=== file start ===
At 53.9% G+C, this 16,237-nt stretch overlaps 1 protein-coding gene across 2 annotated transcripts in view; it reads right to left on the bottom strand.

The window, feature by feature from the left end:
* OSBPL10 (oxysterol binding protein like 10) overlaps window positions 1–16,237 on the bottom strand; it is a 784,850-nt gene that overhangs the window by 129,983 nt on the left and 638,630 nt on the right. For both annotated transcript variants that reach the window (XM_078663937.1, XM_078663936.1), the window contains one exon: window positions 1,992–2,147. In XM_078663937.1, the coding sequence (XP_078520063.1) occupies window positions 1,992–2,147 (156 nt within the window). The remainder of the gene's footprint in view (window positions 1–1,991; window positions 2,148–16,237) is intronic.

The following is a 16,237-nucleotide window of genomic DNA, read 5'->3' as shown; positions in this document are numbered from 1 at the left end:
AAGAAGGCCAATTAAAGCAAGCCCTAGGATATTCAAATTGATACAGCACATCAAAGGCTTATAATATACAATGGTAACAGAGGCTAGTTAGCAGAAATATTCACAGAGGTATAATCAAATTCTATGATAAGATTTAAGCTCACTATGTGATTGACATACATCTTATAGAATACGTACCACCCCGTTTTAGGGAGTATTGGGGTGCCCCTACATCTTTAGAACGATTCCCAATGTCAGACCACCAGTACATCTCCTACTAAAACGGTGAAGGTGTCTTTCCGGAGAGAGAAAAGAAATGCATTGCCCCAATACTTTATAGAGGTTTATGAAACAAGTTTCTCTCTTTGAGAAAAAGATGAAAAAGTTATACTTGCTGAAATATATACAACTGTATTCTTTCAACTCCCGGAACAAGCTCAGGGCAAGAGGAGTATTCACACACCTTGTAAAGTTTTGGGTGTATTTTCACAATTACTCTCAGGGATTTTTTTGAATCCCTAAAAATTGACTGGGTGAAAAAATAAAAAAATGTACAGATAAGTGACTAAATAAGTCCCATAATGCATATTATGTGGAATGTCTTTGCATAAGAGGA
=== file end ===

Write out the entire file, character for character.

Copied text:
At 53.9% G+C, this 16,237-nt stretch overlaps 1 protein-coding gene across 2 annotated transcripts in view; it reads right to left on the bottom strand.

The window, feature by feature from the left end:
* OSBPL10 (oxysterol binding protein like 10) overlaps window positions 1–16,237 on the bottom strand; it is a 784,850-nt gene that overhangs the window by 129,983 nt on the left and 638,630 nt on the right. For both annotated transcript variants that reach the window (XM_078663937.1, XM_078663936.1), the window contains one exon: window positions 1,992–2,147. In XM_078663937.1, the coding sequence (XP_078520063.1) occupies window positions 1,992–2,147 (156 nt within the window). The remainder of the gene's footprint in view (window positions 1–1,991; window positions 2,148–16,237) is intronic.

The following is a 16,237-nucleotide window of genomic DNA, read 5'->3' as shown; positions in this document are numbered from 1 at the left end:
AAGAAGGCCAATTAAAGCAAGCCCTAGGATATTCAAATTGATACAGCACATCAAAGGCTTATAATATACAATGGTAACAGAGGCTAGTTAGCAGAAATATTCACAGAGGTATAATCAAATTCTATGATAAGATTTAAGCTCACTATGTGATTGACATACATCTTATAGAATACGTACCACCCCGTTTTAGGGAGTATTGGGGTGCCCCTACATCTTTAGAACGATTCCCAATGTCAGACCACCAGTACATCTCCTACTAAAACGGTGAAGGTGTCTTTCCGGAGAGAGAAAAGAAATGCATTGCCCCAATACTTTATAGAGGTTTATGAAACAAGTTTCTCTCTTTGAGAAAAAGATGAAAAAGTTATACTTGCTGAAATATATACAACTGTATTCTTTCAACTCCCGGAACAAGCTCAGGGCAAGAGGAGTATTCACACACCTTGTAAAGTTTTGGGTGTATTTTCACAATTACTCTCAGGGATTTTTTTGAATCCCTAAAAATTGACTGGGTGAAAAAATAAAAAAATGTACAGATAAGTGACTAAATAAGTCCCATAATGCATATTATGTGGAATGTCTTTGCATAAGAGGA